If the cork is misaligned, when it comes time to pour the drink, Barsys could spray outside of the glass instead of pouring the intended gentle stream. I've also seen Barsys drip booze on occasion.
Obviously, Barsys intends for you to leave each bottle of alcohol in place until it's gone, as removing bottles with liquor still in them is even more of a pain. At best, lifting the bottle away takes a little elbow grease and will drip your precious booze as the specialized cork reseals. At worst, the cork will stay stuck in the machine when you pull the bottle out, spilling liquor everywhere.
This happened to me a couple of different times with a couple of different bottles of liquor. One time when I was removing bottles before moving the machine, three of the five corks stayed on the nozzle instead of lifting away with the bottle, resulting in spilled liquor everywhere. The cork fits as snugly in the bottle as it does on the nozzle, so when you pull the bottle away, you're somewhat relying on chance that the cork stays with the bottle instead of the nozzle.
Five liquor slots should be enough for most people, I'd imagine, but if you have a wide selection and want to change them out for parties with different themes or guests, keep in mind that Barsys might cause you to spill a lot of your stock.
The mixer containers are simpler, but they're actually more leak-prone. Pour in your juice or soda, then seal the plastic top and slide the container into one of the three slots on the side of Barsys. Push it in until it clicks into place and push it again to get it to release, like a spring-loaded cabinet door. Unfortunately, I wasn't able to predict when or why the mixer containers would leak, but they frequently made a mess during my tests.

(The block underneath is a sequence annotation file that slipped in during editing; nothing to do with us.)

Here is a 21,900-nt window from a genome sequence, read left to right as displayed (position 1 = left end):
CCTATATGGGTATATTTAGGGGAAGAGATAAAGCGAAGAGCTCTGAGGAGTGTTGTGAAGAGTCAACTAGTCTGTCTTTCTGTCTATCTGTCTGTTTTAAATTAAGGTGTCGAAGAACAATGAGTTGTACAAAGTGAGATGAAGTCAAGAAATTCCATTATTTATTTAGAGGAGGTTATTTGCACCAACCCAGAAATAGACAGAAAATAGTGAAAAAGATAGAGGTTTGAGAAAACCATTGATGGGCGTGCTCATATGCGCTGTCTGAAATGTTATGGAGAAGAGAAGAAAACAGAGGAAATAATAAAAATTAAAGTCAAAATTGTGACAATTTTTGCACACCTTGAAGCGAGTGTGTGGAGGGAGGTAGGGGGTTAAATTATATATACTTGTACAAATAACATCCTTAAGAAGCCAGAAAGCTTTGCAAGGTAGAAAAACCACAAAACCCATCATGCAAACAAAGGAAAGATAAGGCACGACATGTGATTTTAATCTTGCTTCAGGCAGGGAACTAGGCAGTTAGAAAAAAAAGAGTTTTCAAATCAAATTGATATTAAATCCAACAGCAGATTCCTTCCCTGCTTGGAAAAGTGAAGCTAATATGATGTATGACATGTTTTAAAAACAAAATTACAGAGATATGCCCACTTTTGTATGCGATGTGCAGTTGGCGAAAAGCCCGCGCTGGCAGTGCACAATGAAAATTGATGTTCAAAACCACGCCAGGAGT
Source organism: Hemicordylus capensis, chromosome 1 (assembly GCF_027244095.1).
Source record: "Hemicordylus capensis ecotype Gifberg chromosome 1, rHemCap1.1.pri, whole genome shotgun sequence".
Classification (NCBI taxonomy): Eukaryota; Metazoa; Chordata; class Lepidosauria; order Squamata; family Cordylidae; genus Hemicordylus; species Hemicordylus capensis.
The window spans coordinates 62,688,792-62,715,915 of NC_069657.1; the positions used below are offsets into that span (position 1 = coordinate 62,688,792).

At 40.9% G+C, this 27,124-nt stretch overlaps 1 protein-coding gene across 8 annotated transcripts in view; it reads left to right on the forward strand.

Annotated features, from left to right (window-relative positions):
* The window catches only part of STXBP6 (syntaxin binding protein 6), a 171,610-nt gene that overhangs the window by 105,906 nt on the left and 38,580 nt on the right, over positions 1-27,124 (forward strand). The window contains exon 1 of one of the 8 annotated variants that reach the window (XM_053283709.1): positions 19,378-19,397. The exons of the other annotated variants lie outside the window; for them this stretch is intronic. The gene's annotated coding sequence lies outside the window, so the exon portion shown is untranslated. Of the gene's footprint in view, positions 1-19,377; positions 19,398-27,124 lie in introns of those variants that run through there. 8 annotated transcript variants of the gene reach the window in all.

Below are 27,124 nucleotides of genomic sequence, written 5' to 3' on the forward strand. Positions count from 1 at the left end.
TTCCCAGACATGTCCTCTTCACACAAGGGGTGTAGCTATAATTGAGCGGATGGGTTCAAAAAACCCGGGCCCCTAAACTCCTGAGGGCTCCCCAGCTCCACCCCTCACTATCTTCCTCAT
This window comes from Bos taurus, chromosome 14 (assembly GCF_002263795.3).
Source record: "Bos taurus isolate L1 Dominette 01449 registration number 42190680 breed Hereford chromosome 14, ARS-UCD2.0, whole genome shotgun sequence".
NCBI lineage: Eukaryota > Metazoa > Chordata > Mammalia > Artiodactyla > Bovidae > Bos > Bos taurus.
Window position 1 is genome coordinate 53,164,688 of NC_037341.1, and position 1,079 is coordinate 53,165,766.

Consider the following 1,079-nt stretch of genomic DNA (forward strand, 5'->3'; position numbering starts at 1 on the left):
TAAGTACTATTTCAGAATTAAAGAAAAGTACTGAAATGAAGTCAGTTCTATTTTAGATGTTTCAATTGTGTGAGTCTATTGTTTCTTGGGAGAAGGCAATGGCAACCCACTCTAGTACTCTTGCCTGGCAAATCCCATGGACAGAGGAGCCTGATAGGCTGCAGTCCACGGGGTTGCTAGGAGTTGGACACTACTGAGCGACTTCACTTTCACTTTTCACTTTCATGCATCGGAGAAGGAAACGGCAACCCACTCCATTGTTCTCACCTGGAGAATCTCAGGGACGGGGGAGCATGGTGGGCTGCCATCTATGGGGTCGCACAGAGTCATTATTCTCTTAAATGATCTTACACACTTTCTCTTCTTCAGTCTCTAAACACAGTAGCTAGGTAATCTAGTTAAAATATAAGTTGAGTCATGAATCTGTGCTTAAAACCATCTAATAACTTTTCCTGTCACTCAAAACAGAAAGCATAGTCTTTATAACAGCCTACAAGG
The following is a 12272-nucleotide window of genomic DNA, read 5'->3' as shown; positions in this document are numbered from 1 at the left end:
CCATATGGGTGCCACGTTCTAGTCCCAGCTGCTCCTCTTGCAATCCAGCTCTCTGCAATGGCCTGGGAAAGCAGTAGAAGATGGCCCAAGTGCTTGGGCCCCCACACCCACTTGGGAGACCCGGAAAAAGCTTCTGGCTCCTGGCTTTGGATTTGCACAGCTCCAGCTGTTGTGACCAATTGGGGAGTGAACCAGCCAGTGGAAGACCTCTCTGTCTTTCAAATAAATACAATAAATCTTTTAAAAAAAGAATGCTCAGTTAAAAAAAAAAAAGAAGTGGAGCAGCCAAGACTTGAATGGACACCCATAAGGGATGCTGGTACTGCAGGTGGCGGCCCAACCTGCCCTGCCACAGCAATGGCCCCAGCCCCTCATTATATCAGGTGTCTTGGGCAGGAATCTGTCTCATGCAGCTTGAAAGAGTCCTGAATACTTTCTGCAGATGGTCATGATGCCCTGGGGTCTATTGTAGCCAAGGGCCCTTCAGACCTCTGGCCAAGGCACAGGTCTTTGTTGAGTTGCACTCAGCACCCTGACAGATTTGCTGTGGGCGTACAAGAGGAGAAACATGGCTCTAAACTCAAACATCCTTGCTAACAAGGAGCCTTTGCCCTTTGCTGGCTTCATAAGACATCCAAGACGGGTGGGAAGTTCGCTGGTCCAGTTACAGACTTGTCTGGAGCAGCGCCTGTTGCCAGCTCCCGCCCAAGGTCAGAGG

Barsys has a drip tray under the serving stand where you set your glass, but that didn't help me with the mess when the mixers leaked or the liquors sprayed.
Get your ingredients in place, and you tell Barsys what is where using the app. The app also tracks volume as long as you put the right starting number. That's easy with full liquor bottles, but I wish the containers for the mixers had measuring lines, as I didn't want to take the time to measure out how much orange juice I was adding.
The app talks to Barsys via Bluetooth, and anyone within Bluetooth range of the machine can control it. That's fine in theory, especially if multiple people want to make a cocktail, but only one person can connect at a time, so you could wind up locked out if someone nearby is checking recipes.
An upcoming Party Mode for the Barsys app will supposedly help resolve this issue by letting multiple people connect to Barsys at once. Hopefully, it will also allow you to limit who can connect to your machine with a password. Right now, anyone within Bluetooth range can sync to Barsys and lock you out.
The app also glitches frequently. It crashed on me with regularity, and lost track of how much liquor was where on occasion. I also had to pair my phone with Barsys every time I unlocked my phone, even if I hadn't closed the app.
When it works, the app is nicely organized. You can order multiple drinks at once and the app will cue them up and pour one at a time -- waiting for you to replace the first glass before it starts making the next drink. The weight sensor on the drink stand was reliable at this task.
If you're fine dealing with a messy bartender and an app that still needs work, you can buy Barsys now via the company's site for $1,050. You can find it in the US and the UK, but not Australia for now.